Seagull News You Can Use
Pity the Seagull by Mary Wellesley 24 August. London Review of Books blog
Northumbria police have launched an investigation after a photo was posted on Facebook of a man apparently strangling a seagull. Councillors in seaside towns are considering using drones to kill seagull chicks in their nests. Although the numbers of most gull species in the UK are in decline, they have an ‘increasing presence in urban areas’. The RSPCA is looking into reports that people in Cornwall are attacking gulls with fishing line. Meanwhile the birds have been accused of attacking people and killing pets, and in Namibia they’ve been spotted pecking out the eyes of baby seals, as if they weren’t already hated enough.
But disliking seagulls is nothing new. The speaker of the The Seafarer regrets that he has only the calls of the seamew (the Old English word for seagull) for entertainment instead of meaddrinking: ‘mæw singende fore medodrince’. In another Old English poem, Andreas, seagulls aren’t only a disappointing beersurrogate but a sinister omen: one circles over St Andrew’s boat, greedy for carrion (‘wælgifre’). Protestantism did further damage to the gull’s reputation. One of the unclean birds listed in Deuteronomy Chapter 14 appears as larum in the Vulgate. English translators weren’t sure what to make of it. The Wycliffite Bible hedged its bets and called the bird a ‘lare’. William Tyndale translated it as ‘cuckow’. But the Geneva Bible went for ‘seagull’. Henry Ainsworth, in his 1627 Annotations on the Bible, called it ‘a bird of a greedy and ravenous kind’. Perhaps influenced by the Geneva Bible, the 17thcentury physician Tobias Venner advised against eating the bird. In his 1620 guide to living a long life, Via Recta ad Vitam Longam, Venner wrote: ‘The seagull is to be rejected as all other kinds of flesh of a fishy savour: for he is of a very ill juice, and is not only unpleasant, but also very offensive to the stomach.’ Venner may not be the most reliable guide: in a treatise on tobacco smoke, he recommended smoking as an aid to digestion and protection against pestilent airs. And John Stafford, the Bishop of Bath and Wells (d.1452), would have disagreed, as he served seagull at a feast he held in September 1425, as well as roasted venison, curlews and swan.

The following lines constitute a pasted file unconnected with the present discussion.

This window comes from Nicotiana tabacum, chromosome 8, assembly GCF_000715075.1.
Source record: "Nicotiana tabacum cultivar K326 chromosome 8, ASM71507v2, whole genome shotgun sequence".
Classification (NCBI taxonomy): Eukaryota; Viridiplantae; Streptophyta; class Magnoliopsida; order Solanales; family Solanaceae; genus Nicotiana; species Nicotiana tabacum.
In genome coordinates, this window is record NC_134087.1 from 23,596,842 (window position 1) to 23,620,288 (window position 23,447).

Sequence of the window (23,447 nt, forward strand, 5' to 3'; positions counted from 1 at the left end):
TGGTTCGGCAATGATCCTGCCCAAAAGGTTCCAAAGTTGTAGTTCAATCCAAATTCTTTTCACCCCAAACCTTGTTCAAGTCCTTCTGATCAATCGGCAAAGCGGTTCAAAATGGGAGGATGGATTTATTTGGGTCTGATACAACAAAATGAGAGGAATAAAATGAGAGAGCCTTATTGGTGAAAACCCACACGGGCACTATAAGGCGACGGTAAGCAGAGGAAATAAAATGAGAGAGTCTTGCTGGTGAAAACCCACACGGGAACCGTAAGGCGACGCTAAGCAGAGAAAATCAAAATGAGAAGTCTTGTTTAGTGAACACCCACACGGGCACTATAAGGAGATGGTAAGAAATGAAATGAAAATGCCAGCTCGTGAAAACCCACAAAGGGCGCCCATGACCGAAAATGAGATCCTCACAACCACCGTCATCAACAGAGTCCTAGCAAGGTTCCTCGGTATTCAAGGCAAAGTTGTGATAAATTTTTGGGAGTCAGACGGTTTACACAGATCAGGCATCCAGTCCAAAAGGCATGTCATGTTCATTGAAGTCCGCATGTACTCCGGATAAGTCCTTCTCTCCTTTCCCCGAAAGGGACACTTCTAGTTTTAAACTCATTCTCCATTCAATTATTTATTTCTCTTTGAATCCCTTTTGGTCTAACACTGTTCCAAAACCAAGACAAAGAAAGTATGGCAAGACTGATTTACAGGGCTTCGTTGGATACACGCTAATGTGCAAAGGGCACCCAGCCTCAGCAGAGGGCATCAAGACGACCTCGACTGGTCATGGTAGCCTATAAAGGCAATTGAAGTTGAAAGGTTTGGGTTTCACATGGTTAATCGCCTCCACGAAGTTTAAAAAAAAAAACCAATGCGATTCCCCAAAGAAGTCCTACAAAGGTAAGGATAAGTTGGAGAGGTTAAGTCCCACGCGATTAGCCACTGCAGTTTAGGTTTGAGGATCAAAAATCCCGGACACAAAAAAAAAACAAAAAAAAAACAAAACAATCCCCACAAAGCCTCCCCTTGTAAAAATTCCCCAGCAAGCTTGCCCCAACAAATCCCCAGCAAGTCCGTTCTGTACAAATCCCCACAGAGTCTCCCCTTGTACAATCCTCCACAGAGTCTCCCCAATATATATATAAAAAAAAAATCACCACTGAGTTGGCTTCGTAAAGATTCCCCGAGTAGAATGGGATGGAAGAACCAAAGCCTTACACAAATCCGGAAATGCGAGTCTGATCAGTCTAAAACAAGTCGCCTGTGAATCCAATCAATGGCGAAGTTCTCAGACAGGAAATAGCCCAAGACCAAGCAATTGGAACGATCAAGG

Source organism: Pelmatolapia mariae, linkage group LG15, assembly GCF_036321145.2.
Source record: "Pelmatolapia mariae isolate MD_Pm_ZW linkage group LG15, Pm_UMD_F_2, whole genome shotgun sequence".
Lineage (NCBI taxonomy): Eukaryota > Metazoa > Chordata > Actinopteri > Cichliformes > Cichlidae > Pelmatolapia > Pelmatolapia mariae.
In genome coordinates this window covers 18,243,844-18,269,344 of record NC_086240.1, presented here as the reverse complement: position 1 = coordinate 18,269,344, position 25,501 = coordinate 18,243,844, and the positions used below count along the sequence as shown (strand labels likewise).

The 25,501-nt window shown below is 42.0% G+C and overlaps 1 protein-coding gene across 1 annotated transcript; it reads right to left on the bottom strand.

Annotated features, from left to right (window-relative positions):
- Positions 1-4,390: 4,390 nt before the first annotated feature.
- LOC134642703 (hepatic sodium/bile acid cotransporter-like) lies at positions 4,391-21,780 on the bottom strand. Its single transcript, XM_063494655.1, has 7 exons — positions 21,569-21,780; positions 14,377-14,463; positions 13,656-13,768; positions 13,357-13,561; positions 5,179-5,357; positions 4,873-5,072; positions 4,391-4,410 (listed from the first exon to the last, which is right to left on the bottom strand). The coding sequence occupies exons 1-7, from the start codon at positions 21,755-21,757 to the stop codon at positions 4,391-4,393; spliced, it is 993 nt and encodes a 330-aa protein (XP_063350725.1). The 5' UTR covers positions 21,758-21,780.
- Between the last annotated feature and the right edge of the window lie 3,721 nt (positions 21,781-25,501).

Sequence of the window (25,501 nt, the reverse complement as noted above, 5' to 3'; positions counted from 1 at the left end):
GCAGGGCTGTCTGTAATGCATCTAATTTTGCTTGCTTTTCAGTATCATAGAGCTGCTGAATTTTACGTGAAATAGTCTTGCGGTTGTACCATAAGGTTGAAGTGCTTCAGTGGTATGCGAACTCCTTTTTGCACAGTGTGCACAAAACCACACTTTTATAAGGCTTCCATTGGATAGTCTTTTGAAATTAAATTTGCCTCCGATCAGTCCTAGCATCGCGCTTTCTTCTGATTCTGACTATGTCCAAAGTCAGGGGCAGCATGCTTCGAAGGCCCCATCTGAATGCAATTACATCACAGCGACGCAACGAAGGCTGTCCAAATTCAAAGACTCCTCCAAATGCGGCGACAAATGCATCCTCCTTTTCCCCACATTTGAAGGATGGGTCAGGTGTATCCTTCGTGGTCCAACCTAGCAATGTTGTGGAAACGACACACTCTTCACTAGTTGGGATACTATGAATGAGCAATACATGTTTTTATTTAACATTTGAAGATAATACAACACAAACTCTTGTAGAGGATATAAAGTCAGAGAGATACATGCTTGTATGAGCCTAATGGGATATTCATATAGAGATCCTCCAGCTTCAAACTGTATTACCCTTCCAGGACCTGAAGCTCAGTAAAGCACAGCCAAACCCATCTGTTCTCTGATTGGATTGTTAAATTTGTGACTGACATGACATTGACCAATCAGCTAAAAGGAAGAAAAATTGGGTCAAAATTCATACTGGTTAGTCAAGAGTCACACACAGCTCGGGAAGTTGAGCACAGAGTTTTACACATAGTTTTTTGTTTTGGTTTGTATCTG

Depictions of seagulls in medieval and early modern art are rare. In the decorative margin of an early 14th century manuscript produced in Venice, now housed in the Bodleian Library, there is an image of a seagull. A Saracen appears to be shooting at it with a bow and arrow. The word ‘gull’ doesn’t appear in English until the late medieval period, and its origins are unclear. It’s probably a loanword from the Cornish guilan or Welsh gŵylan. But in the early modern period, the seagull suffered from its homonyms, particular the verb meaning ‘to deceive’. Whether or not the noun and the verb derive from a common root, they were linked in the minds of some lexicographers, including Dr Johnson. The hate may have a long history, but it hasn’t been universal. In Dafydd ap Gwylim’s 14thcentury Welsh poem Yr Wylan the seagull is an emissary of love, which the poet begs to carry a message to his redhaired beloved (a more effective romantic gesture than shooting one and presenting its corpse as a gift, as Konstanin does in Chekhov’s play). So pity the seagull: not only a modern pariah, but disdained by Protestants, loathed by the AngloSaxons, shot at by Saracens and eaten by bishops.